For decades, breathalyzer tests were the gold standard for DUI evidence, but a recent slew of scandals has rocked the justice system's faith in the results.
Police and prosecutors are now searching for an alternative to breathalyzers and a new "gold standard" to present in court.
Instead of administering breath tests, many departments across the United States are now analyzing blood to get blood alcohol content (BAC) test results they can use as evidence for drunk driving. But just like breath tests, blood tests are also far from perfect.
In Florida, breathalyzer results are admissible in court but not always presented as evidence. Prosecutors know that DUI defense lawyers can often demonstrate the many ways breath tests can be wrong.
From breath tests to blood tests
One of the more recent developments in the justice system's shift from breath to blood tests is happening in Georgia.
Through a $44,000 state grant, Georgia police officers are learning how to draw blood for DUI analysis. According to The News & Observer, officer training will include 10 hours of online education and 32 hours of classroom training. Once training is over, police will have the same qualifications as a phlebotomist, the report says.
In Michigan, police departments are also planning to rely more on blood tests to prove DUI, but they aren't going to be drawing blood themselves.
Michigan officers take drunk driving suspects to local hospitals for drawn-blood alcohol analysis. State officials were encouraged, at least in part, to make changes in 2020. That year, Michigan State Police investigators discovered that the company responsible for calibrating police breathalyzers had falsified certifications.
But DUI blood tests do not necessarily provide more accurate results than breathalyzers.
In Texas, a recent NBC 5 Investigation revealed that a company's voluntary recall of more than 200,000 test tubes has put the results of numerous DUI blood tests under question. The news station IDs at least 2,000 instances where the faulty test tubes were used in Texas DWI cases. The same defective equipment was almost certainly used in other DUI tests outside of the state.
Blood test pitfalls
Whether it's testing a person's breath, blood, or urine, a host of outside factors can influence results and show a false, elevated BAC. The blood test measures the ethanol in your bloodstream. A drink can typically be detected in the blood up to 12 hours after consumption.
Breath tests can be off due to medication, diet, human error, faulty equipment, medical conditions, mouthwash, and many other reasons.
Outside influences on blood test results include:
Medical equipment expires and degrades — even test tubes.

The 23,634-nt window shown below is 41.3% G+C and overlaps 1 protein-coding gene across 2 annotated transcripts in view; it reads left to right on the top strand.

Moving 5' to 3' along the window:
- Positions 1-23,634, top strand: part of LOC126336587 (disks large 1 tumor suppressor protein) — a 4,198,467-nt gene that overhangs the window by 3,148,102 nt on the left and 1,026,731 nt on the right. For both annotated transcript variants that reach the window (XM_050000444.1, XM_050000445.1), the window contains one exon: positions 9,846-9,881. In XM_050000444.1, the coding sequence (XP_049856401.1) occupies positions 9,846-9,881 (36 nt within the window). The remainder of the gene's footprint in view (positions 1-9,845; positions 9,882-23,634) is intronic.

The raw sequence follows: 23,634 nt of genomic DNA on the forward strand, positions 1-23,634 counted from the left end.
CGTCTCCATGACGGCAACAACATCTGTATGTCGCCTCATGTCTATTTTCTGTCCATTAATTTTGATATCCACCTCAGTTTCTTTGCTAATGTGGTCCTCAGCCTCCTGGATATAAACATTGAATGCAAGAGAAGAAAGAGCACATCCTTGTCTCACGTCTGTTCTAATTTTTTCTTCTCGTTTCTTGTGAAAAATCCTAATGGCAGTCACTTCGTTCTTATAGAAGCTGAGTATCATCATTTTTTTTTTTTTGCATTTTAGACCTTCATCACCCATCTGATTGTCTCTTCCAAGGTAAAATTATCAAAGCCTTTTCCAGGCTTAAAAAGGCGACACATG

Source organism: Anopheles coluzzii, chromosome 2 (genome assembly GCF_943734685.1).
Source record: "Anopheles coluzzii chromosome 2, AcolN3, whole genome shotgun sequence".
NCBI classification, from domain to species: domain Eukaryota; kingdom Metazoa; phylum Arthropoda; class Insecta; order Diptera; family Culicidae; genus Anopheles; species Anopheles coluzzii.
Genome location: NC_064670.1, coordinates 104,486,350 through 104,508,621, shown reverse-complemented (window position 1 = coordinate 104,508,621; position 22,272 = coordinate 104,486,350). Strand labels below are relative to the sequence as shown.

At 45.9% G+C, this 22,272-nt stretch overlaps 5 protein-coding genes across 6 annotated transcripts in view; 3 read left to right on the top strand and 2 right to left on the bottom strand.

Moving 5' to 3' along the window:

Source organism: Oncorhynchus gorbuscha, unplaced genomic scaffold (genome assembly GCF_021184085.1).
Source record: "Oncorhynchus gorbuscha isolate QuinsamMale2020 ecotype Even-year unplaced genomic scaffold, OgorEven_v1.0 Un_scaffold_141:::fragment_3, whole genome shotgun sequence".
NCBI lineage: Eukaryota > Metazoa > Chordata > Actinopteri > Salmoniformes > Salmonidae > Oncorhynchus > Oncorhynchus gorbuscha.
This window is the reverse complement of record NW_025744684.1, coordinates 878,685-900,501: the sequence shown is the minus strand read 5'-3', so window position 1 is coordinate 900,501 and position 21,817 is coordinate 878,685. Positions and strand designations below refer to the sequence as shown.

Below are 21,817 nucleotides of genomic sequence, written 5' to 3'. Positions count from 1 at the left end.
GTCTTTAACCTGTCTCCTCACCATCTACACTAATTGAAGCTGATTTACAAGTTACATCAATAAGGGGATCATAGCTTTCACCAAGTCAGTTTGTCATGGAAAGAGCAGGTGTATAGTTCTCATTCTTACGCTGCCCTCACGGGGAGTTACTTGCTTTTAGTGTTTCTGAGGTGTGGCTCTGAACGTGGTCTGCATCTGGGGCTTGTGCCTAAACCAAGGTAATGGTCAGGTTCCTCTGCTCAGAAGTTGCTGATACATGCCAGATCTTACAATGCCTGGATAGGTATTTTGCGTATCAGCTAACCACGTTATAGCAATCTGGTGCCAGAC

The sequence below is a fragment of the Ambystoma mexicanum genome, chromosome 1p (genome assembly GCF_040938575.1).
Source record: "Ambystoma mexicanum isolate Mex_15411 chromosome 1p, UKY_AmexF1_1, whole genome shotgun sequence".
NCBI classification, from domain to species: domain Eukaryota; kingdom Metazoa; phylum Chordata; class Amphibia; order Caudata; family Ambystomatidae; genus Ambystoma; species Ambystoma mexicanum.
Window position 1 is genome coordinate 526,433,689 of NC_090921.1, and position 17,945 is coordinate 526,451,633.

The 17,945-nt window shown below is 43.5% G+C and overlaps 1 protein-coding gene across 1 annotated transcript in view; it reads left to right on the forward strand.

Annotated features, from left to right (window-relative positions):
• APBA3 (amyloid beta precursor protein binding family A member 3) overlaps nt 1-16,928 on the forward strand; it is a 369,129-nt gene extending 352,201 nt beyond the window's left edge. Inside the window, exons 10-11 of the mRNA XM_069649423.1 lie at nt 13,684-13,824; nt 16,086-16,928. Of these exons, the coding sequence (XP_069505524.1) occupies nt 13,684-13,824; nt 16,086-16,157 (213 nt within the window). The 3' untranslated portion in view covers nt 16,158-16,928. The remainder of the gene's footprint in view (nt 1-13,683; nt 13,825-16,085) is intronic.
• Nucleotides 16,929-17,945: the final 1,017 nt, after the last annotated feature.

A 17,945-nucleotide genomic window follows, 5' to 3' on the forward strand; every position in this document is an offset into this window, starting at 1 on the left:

The best environment for collecting blood is not roadside by a cop with a needle. There are many things that can happen when pulled over on the side of the road that could influence the draw or storage of the blood sample.
In the last couple of years, we have seen multiple instances where a company trusted to calibrate BAC machines failed to do so or simply lied about having done the work.
Florida DUI penalties
Florida courts have a lot of leeway when it comes to DUI sentencing. While there are mandatory fines that go along with a conviction, a judge has discretion over whether to assess additional penalties such as:
- Jail or prison — Imprisonment of no more than 6 to 9 months (for a first offense). A judge can sentence you to up to 5 years of imprisonment for a fourth DUI.
- No driving — Loss of driver's license for a minimum of 180 days for a first offense. A license can be suspended for a minimum of 3 years for a first offense DUI that results in bodily injury.
- Car, gone — Vehicle impoundment of 10 days for a first conviction and up to 3 months for a third conviction.
- Misdemeanor DUI — If you are convicted of a DUI that resulted in injuries to another person or property damage, it is considered a misdemeanor punishable by no more than $1,000 and 1 year of imprisonment.
- Second- and third-degree felony DUI — Drunk driving convictions that include serious bodily injury to others are third-degree felonies and can be punishable by no more than a $5,000 fine and 5 years imprisonment.
- First-degree felony DUI — Manslaughter or vehicular homicide DUI is a second-degree felony, but if you leave the scene of the accident, the crime is elevated to a first-degree felony. Being found guilty of a vehicular homicide in which you left the scene could be punishable by no more than $10,000 and 30 years imprisonment.
How a DUI defense attorney can help
If you are facing a drunk driving charge in Northeastern Florida or Clay County, you should strongly consider talking to a DUI defense lawyer to learn your legal rights and options. At Aguilar & Sieron, P.A., our dedicated legal team has a long history of getting the best possible results for our clients who have been charged with DUI. See what we can do for you. Contact us today to find out how we can help you.